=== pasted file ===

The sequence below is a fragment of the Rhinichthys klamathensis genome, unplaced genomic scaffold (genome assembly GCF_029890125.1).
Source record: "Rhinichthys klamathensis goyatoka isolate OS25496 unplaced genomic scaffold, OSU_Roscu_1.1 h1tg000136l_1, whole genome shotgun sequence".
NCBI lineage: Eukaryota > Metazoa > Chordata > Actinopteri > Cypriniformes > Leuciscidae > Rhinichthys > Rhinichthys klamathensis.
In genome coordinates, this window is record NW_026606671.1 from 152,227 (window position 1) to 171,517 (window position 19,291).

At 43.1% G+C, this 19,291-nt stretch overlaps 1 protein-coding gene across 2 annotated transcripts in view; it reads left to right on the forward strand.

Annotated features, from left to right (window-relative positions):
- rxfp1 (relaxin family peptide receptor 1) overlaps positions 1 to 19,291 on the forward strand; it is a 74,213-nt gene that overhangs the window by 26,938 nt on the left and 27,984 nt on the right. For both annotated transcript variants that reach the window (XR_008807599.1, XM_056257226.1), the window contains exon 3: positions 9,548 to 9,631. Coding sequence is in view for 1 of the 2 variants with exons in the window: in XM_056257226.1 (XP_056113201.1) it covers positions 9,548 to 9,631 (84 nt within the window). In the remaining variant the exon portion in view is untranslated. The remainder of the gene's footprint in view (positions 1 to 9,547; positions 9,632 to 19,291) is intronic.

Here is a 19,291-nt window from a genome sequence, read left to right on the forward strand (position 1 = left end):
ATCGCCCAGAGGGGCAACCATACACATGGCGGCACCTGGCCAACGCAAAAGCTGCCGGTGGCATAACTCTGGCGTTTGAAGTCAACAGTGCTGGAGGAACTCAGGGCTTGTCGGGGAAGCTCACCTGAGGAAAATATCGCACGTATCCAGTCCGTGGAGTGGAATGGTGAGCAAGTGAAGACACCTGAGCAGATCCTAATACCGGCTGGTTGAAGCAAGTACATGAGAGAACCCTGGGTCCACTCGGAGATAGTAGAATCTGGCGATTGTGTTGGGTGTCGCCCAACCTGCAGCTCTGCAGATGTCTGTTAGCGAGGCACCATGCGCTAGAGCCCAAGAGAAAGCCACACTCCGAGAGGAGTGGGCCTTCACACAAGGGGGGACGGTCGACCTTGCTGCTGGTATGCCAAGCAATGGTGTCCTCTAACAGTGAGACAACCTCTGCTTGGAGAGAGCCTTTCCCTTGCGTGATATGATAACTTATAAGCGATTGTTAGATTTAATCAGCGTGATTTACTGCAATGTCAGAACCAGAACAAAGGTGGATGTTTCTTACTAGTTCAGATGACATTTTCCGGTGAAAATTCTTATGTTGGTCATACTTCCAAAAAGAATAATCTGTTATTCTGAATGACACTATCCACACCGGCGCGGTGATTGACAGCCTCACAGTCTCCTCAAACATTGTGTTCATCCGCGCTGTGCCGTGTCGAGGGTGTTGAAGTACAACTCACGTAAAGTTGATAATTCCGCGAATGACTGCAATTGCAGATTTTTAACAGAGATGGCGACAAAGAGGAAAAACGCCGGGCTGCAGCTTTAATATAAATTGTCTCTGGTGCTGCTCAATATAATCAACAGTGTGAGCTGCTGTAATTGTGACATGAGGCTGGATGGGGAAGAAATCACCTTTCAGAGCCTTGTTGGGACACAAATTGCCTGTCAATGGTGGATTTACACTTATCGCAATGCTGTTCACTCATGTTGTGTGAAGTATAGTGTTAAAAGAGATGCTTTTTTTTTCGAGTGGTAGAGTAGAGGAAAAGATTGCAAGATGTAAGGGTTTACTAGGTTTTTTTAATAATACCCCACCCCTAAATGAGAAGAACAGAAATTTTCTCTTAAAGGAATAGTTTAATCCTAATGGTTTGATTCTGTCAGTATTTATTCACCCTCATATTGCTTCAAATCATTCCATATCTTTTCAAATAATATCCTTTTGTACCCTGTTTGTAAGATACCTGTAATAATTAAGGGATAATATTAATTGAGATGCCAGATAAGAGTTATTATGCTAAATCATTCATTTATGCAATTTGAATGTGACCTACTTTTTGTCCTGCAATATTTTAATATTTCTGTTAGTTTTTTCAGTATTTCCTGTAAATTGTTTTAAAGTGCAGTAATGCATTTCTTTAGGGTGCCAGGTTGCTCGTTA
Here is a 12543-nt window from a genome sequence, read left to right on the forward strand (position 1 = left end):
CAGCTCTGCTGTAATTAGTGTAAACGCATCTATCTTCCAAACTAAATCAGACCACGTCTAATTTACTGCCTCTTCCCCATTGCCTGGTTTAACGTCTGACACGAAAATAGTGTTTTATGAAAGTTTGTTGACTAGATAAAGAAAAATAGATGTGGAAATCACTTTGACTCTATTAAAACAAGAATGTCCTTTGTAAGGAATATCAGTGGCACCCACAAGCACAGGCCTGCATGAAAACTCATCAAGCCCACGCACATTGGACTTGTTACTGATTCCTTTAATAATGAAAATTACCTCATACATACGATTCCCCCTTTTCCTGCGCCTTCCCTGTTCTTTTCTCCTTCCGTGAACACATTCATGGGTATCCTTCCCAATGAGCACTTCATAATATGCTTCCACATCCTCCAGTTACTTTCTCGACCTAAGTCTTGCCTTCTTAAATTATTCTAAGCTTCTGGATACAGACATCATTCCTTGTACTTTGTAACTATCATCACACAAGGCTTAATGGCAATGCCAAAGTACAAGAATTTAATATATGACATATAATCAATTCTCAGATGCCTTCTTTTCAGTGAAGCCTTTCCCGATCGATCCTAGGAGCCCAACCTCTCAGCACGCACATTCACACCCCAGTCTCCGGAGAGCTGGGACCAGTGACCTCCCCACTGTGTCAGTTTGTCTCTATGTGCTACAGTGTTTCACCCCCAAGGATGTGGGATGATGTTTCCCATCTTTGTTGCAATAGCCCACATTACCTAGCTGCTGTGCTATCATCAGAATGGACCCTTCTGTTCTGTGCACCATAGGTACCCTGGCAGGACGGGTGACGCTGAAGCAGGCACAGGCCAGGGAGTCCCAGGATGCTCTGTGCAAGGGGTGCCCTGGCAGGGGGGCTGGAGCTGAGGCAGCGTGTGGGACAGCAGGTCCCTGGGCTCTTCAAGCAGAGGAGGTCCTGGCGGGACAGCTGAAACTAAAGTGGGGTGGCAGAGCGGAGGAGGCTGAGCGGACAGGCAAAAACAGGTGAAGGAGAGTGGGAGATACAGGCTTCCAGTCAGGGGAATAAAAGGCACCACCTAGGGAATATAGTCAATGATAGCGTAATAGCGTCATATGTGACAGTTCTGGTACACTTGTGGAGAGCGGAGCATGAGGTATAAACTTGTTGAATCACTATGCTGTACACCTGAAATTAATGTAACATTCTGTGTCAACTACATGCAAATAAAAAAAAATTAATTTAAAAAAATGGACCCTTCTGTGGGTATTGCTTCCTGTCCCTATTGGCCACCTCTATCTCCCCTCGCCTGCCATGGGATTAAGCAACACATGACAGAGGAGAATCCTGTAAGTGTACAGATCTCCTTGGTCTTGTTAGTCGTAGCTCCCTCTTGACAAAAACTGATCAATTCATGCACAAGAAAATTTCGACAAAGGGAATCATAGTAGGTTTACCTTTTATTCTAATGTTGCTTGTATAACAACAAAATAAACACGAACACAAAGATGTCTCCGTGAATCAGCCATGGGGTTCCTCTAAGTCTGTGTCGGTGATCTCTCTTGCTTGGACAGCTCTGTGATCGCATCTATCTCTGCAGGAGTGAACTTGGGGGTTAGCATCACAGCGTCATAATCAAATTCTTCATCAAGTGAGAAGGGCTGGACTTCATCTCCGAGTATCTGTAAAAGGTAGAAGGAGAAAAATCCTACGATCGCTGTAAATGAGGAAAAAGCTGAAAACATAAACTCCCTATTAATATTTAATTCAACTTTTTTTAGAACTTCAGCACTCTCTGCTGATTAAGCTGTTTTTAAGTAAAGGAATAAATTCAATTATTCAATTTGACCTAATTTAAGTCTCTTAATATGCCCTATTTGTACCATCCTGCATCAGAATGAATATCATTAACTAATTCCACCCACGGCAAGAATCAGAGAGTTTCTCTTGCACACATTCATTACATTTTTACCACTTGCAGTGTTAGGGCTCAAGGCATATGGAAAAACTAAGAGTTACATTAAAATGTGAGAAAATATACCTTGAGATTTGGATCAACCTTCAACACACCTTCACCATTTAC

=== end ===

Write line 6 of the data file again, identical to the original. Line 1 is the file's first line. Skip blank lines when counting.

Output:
Annotated features, from left to right (window-relative positions):